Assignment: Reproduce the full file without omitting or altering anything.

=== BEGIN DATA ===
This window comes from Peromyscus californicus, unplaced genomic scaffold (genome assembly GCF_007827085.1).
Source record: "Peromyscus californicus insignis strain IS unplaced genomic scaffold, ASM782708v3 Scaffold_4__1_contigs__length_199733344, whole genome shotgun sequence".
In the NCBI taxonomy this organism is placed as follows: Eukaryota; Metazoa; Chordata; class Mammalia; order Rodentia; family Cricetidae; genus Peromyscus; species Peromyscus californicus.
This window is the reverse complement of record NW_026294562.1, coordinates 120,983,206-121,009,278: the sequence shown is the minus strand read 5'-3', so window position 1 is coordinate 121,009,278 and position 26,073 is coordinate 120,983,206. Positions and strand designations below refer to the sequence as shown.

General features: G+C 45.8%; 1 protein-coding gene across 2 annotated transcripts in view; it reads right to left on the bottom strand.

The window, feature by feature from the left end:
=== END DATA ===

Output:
This window comes from Peromyscus californicus, unplaced genomic scaffold (genome assembly GCF_007827085.1).
Source record: "Peromyscus californicus insignis strain IS unplaced genomic scaffold, ASM782708v3 Scaffold_4__1_contigs__length_199733344, whole genome shotgun sequence".
In the NCBI taxonomy this organism is placed as follows: Eukaryota; Metazoa; Chordata; class Mammalia; order Rodentia; family Cricetidae; genus Peromyscus; species Peromyscus californicus.
This window is the reverse complement of record NW_026294562.1, coordinates 120,983,206-121,009,278: the sequence shown is the minus strand read 5'-3', so window position 1 is coordinate 121,009,278 and position 26,073 is coordinate 120,983,206. Positions and strand designations below refer to the sequence as shown.

General features: G+C 45.8%; 1 protein-coding gene across 2 annotated transcripts in view; it reads right to left on the bottom strand.

The window, feature by feature from the left end: